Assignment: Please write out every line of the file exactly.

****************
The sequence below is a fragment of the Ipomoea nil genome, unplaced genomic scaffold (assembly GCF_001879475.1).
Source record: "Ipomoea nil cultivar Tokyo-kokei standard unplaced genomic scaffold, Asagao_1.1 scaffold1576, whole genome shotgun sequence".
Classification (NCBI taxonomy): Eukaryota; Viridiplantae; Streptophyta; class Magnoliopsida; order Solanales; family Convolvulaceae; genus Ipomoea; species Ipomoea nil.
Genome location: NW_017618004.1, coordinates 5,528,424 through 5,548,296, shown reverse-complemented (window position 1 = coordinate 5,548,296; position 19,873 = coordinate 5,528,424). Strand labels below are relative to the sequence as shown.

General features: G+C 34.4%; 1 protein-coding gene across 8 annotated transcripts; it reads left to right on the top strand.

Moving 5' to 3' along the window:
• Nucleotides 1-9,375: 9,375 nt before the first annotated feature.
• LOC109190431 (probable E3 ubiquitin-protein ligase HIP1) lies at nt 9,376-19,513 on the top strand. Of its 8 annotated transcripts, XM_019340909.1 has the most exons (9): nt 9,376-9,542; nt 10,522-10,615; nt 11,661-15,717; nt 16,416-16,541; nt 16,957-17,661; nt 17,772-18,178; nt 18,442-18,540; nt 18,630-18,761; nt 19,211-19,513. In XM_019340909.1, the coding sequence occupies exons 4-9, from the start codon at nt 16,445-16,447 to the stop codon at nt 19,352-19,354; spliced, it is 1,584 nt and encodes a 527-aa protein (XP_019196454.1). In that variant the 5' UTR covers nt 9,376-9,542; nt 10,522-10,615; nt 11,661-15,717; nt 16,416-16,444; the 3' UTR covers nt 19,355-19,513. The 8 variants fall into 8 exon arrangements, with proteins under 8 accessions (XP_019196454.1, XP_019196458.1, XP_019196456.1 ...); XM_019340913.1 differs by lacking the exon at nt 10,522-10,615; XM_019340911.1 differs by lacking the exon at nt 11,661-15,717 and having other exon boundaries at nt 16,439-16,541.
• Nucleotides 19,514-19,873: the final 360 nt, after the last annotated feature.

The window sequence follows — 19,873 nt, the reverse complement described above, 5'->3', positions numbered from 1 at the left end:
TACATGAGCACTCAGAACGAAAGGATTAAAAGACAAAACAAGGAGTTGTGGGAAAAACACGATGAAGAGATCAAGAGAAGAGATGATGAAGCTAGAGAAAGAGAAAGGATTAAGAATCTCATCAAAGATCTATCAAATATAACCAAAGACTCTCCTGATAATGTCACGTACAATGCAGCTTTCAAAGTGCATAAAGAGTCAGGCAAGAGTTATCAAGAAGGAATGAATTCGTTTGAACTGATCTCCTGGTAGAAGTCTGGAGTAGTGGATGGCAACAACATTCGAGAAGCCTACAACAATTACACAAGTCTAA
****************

The sequence below is a fragment of the Ipomoea nil genome, unplaced genomic scaffold (assembly GCF_001879475.1).
Source record: "Ipomoea nil cultivar Tokyo-kokei standard unplaced genomic scaffold, Asagao_1.1 scaffold1576, whole genome shotgun sequence".
Classification (NCBI taxonomy): Eukaryota; Viridiplantae; Streptophyta; class Magnoliopsida; order Solanales; family Convolvulaceae; genus Ipomoea; species Ipomoea nil.
Genome location: NW_017618004.1, coordinates 5,528,424 through 5,548,296, shown reverse-complemented (window position 1 = coordinate 5,548,296; position 19,873 = coordinate 5,528,424). Strand labels below are relative to the sequence as shown.

General features: G+C 34.4%; 1 protein-coding gene across 8 annotated transcripts; it reads left to right on the top strand.

Moving 5' to 3' along the window:
• Nucleotides 1-9,375: 9,375 nt before the first annotated feature.
• LOC109190431 (probable E3 ubiquitin-protein ligase HIP1) lies at nt 9,376-19,513 on the top strand. Of its 8 annotated transcripts, XM_019340909.1 has the most exons (9): nt 9,376-9,542; nt 10,522-10,615; nt 11,661-15,717; nt 16,416-16,541; nt 16,957-17,661; nt 17,772-18,178; nt 18,442-18,540; nt 18,630-18,761; nt 19,211-19,513. In XM_019340909.1, the coding sequence occupies exons 4-9, from the start codon at nt 16,445-16,447 to the stop codon at nt 19,352-19,354; spliced, it is 1,584 nt and encodes a 527-aa protein (XP_019196454.1). In that variant the 5' UTR covers nt 9,376-9,542; nt 10,522-10,615; nt 11,661-15,717; nt 16,416-16,444; the 3' UTR covers nt 19,355-19,513. The 8 variants fall into 8 exon arrangements, with proteins under 8 accessions (XP_019196454.1, XP_019196458.1, XP_019196456.1 ...); XM_019340913.1 differs by lacking the exon at nt 10,522-10,615; XM_019340911.1 differs by lacking the exon at nt 11,661-15,717 and having other exon boundaries at nt 16,439-16,541.
• Nucleotides 19,514-19,873: the final 360 nt, after the last annotated feature.

The window sequence follows — 19,873 nt, the reverse complement described above, 5'->3', positions numbered from 1 at the left end:
TACATGAGCACTCAGAACGAAAGGATTAAAAGACAAAACAAGGAGTTGTGGGAAAAACACGATGAAGAGATCAAGAGAAGAGATGATGAAGCTAGAGAAAGAGAAAGGATTAAGAATCTCATCAAAGATCTATCAAATATAACCAAAGACTCTCCTGATAATGTCACGTACAATGCAGCTTTCAAAGTGCATAAAGAGTCAGGCAAGAGTTATCAAGAAGGAATGAATTCGTTTGAACTGATCTCCTGGTAGAAGTCTGGAGTAGTGGATGGCAACAACATTCGAGAAGCCTACAACAATTACACAAGTCTAA